It also appears important for adolescents to monitor their behavior and gain insights in the positive and negative influence of different (contextual) factors (peers, siblings, school, social media). So, expectedly, also the adolescents acknowledge that an app would be a strong helpful tool. These adolescents express the need for an individualized approach that recognizes external and internal triggers, provides tips, reminders and feedback, enables to have a (private) chat with someone and to specify individual goals, which they could also share with friends. Developing an app that goes beyond available apps poses some challenges. For example, De Cock et al. [34] reported that the use of available commercial fitness and/or nutrition apps only has a small beneficial influence on adolescents’ snacking and drinking habits. However, thematic analyses of such apps indicated that commercial fitness and nutrition apps tend to incorporate too little behavior change techniques and do not start from research but rather from a one-size-fits-all framework. Given these insights, we specifically need an interactive app that can serve as a comprehensive tool in personalized treatment by mapping individual determinants and mechanisms, which can be responded to in the treatment.

An eHealth app concerning weight loss initiatives is important, but needs awareness of the problem, an underlying level of self-efficacy and health literacy of the user. A limitation of this study is that we recruited motivated adolescents to participate in this study, which limits transferability to all adolescents with overweight. However, the input of 10 different focus groups revealed saturated and very relevant information. The data were provided by different groups of adolescents with overweight from different settings and from three different countries. However, due to the limited sample size, we could not investigate potential differentiation between settings. Another strength of this study is the input of parents, the parents delivered an extra perspective, which gives us unique insights into the problems and needs of their children as well as their own blind spots.


We can conclude that adolescents have a well-articulated perspective on healthy and unhealthy behavior and their needs, meaning that their narratives correspond to the evidence. In this case, a new app could be of great help. It could function as a day-by-day diary and as a supportive coach. The adolescents expect that the app is interactive and personalized. A personalized tool should take into account the many external as well as internal drivers imbedded in a biopsychosocial perspective on the problem of their overweight.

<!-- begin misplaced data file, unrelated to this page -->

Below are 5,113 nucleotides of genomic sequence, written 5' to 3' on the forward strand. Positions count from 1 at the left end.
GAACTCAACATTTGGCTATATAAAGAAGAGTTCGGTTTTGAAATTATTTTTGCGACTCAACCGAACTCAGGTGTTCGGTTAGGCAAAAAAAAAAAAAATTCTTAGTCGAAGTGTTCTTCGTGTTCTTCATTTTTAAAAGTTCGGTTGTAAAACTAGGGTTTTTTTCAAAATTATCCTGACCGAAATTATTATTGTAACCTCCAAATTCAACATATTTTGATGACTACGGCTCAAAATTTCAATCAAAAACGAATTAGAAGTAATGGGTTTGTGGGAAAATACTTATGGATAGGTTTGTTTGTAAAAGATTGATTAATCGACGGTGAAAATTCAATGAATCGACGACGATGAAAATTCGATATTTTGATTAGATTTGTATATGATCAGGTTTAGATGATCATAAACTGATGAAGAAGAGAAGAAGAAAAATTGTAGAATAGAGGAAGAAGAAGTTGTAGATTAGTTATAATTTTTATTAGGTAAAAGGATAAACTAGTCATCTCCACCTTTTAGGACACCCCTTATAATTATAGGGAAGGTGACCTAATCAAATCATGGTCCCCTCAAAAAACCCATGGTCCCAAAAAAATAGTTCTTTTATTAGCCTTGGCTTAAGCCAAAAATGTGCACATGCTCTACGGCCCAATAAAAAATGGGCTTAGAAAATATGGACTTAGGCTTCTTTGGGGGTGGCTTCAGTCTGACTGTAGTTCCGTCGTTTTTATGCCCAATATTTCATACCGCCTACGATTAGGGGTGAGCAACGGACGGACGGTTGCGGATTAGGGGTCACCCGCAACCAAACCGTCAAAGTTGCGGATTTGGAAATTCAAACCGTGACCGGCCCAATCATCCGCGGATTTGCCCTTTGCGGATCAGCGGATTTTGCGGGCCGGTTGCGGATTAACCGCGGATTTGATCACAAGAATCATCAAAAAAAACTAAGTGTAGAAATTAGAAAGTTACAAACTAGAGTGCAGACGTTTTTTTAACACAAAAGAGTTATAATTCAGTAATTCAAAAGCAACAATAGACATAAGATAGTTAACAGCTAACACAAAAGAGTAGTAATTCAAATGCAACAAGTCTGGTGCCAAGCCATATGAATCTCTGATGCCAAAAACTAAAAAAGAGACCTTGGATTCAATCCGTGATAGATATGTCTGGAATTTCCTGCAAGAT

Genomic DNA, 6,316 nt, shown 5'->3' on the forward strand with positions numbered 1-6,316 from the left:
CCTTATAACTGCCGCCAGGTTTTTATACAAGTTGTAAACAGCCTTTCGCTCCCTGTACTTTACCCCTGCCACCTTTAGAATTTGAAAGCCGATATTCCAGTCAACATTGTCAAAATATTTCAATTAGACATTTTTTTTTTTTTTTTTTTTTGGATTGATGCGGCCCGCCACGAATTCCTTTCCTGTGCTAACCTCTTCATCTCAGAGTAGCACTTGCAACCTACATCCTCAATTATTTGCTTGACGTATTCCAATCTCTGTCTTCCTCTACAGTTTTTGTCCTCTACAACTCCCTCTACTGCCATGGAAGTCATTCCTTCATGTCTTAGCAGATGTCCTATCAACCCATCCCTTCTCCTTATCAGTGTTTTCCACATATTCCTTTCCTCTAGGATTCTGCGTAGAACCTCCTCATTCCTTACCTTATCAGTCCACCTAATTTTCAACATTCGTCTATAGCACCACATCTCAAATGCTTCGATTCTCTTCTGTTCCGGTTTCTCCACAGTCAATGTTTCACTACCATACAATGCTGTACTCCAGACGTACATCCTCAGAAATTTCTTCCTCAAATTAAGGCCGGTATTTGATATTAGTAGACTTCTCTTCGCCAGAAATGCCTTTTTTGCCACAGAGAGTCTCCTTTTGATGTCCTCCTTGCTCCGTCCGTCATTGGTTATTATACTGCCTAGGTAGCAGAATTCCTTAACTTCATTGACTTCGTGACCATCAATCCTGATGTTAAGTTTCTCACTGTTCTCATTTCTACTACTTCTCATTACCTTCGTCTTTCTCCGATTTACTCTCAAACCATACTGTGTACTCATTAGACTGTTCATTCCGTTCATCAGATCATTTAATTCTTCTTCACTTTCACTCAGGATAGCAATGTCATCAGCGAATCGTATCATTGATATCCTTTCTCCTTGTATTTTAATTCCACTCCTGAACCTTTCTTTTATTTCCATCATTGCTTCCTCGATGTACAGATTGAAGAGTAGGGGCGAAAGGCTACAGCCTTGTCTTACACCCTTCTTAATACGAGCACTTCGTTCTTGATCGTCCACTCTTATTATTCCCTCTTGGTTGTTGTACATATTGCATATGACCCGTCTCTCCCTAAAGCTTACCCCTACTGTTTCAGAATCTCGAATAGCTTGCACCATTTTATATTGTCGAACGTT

Data Availability

The datasets used and/or analyzed during the current study are available from the corresponding author on reasonable request.


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This research was funded by Horizon 2020 EIT Digital and EIT Health.

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Authors and Affiliations



Conceptualization, M.D., S.F., T.V., D.T, A.R. and C.B.; methodology, M.D., S.F. and T.V.; formal analysis, M.D., S.F. and A.F.; investigation, M.D., S.F. and T.V.; writing—original draft preparation, M.D. and S.F.; writing—review and editing, M.D., S.F., T.V., D.T., A.R. and C.B.; supervision, D.T., A.R. and C.B. All authors have read and agreed to the published version of the manuscript.

Corresponding authors

Correspondence to Maurane Desmet or Sieske Franssen.

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Ethics approval and consent to participate

The study was conducted according to the guidelines of the Declaration of Helsinki, and approved by the Ethics Committee Psychology and Educational Sciences of Ghent University (protocol code: 2020/110, data of approval: 2020/11/10), Psychology and Neuroscience of Maastricht University (protocol code: ERCPN-224_89_06_2020, data of approval: 2020/06/29) and the National Committee for Data Protection and Individual Liberty (CNIL) (protocol code: 1989437V1, date of approval: 2017/05/02). Informed consent was obtained from all subjects involved in the study.

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Not applicable.

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Desmet, M., Franssen, S., Varol, T. et al. A smartphone application as a personalized treatment tool for adolescents with overweight: an explorative qualitative study. BMC Public Health 23, 696 (2023).